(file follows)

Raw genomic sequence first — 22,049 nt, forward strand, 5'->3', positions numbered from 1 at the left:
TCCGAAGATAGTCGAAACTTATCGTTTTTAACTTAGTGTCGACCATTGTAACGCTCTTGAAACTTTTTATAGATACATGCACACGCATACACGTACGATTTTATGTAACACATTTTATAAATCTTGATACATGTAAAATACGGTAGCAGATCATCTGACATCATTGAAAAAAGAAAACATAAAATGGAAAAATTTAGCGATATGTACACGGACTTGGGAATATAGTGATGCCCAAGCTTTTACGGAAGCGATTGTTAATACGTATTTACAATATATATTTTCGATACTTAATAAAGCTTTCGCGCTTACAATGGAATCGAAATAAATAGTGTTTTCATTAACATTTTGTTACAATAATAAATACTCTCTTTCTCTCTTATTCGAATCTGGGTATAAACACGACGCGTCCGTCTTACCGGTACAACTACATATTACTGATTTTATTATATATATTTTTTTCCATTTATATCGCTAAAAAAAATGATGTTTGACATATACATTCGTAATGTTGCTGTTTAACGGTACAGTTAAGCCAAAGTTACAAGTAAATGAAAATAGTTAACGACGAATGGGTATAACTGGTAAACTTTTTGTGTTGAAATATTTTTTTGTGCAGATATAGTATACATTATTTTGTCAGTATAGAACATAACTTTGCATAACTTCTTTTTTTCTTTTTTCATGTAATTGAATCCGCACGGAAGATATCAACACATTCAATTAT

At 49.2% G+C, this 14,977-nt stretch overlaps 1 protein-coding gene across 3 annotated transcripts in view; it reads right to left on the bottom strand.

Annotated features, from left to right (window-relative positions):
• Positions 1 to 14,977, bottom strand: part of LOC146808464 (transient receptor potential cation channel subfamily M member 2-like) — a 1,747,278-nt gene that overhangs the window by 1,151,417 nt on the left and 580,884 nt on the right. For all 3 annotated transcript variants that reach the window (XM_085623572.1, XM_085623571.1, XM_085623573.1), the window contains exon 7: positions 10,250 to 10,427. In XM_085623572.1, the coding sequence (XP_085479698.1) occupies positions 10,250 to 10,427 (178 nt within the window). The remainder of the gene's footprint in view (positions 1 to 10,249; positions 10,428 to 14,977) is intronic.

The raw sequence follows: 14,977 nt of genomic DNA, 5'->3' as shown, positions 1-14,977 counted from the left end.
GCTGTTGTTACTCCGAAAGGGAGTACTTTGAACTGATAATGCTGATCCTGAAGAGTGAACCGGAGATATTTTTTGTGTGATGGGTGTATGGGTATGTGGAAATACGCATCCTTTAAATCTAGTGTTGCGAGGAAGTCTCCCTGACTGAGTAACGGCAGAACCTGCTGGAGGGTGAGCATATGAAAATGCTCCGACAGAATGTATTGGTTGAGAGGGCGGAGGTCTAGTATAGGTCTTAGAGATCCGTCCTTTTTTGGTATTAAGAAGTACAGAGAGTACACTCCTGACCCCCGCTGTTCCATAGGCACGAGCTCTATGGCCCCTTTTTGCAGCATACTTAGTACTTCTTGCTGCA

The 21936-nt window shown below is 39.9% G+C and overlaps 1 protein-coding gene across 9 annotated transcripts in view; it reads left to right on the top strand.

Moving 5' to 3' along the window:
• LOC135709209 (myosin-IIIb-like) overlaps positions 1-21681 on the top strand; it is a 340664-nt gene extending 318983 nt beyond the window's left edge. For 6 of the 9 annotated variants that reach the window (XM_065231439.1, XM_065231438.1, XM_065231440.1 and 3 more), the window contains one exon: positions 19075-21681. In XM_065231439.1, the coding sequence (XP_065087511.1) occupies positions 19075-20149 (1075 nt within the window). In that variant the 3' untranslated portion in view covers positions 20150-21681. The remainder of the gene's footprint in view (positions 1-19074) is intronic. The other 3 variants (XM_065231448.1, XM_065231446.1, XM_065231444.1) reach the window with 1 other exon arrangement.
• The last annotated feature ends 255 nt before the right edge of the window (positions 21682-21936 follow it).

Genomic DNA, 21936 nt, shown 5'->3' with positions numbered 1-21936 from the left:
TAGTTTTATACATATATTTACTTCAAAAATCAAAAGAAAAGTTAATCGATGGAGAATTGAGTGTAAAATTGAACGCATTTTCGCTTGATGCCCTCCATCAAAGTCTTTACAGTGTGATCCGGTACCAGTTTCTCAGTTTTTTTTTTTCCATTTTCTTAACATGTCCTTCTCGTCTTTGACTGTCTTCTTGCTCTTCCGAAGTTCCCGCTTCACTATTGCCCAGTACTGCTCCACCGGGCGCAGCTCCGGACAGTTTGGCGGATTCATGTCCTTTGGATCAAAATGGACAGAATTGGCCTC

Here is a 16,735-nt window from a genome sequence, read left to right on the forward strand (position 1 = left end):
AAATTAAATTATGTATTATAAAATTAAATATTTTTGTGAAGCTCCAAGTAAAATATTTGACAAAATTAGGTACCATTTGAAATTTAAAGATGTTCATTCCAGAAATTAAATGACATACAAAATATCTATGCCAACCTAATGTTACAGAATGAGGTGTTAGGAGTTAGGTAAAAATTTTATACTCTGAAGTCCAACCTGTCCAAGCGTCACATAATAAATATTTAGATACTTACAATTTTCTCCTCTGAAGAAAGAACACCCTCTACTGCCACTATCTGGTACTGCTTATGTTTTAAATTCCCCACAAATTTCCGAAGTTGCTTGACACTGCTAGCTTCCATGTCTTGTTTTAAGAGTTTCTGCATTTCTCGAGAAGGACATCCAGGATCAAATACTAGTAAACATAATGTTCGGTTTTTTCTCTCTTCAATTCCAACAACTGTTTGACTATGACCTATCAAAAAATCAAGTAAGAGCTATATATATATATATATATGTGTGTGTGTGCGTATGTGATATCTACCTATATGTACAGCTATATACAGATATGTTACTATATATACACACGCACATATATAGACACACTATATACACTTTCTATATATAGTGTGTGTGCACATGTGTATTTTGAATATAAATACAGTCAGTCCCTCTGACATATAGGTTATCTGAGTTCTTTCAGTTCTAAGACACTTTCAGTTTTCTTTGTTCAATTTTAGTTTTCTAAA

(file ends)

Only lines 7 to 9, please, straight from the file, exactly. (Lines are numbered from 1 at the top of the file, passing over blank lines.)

GCTGTTGTTACTCCGAAAGGGAGTACTTTGAACTGATAATGCTGATCCTGAAGAGTGAACCGGAGATATTTTTTGTGTGATGGGTGTATGGGTATGTGGAAATACGCATCCTTTAAATCTAGTGTTGCGAGGAAGTCTCCCTGACTGAGTAACGGCAGAACCTGCTGGAGGGTGAGCATATGAAAATGCTCCGACAGAATGTATTGGTTGAGAGGGCGGAGGTCTAGTATAGGTCTTAGAGATCCGTCCTTTTTTGGTATTAAGAAGTACAGAGAGTACACTCCTGACCCCCGCTGTTCCATAGGCACGAGCTCTATGGCCCCTTTTTGCAGCATACTTAGTACTTCTTGCTGCA

The 21936-nt window shown below is 39.9% G+C and overlaps 1 protein-coding gene across 9 annotated transcripts in view; it reads left to right on the top strand.

Moving 5' to 3' along the window: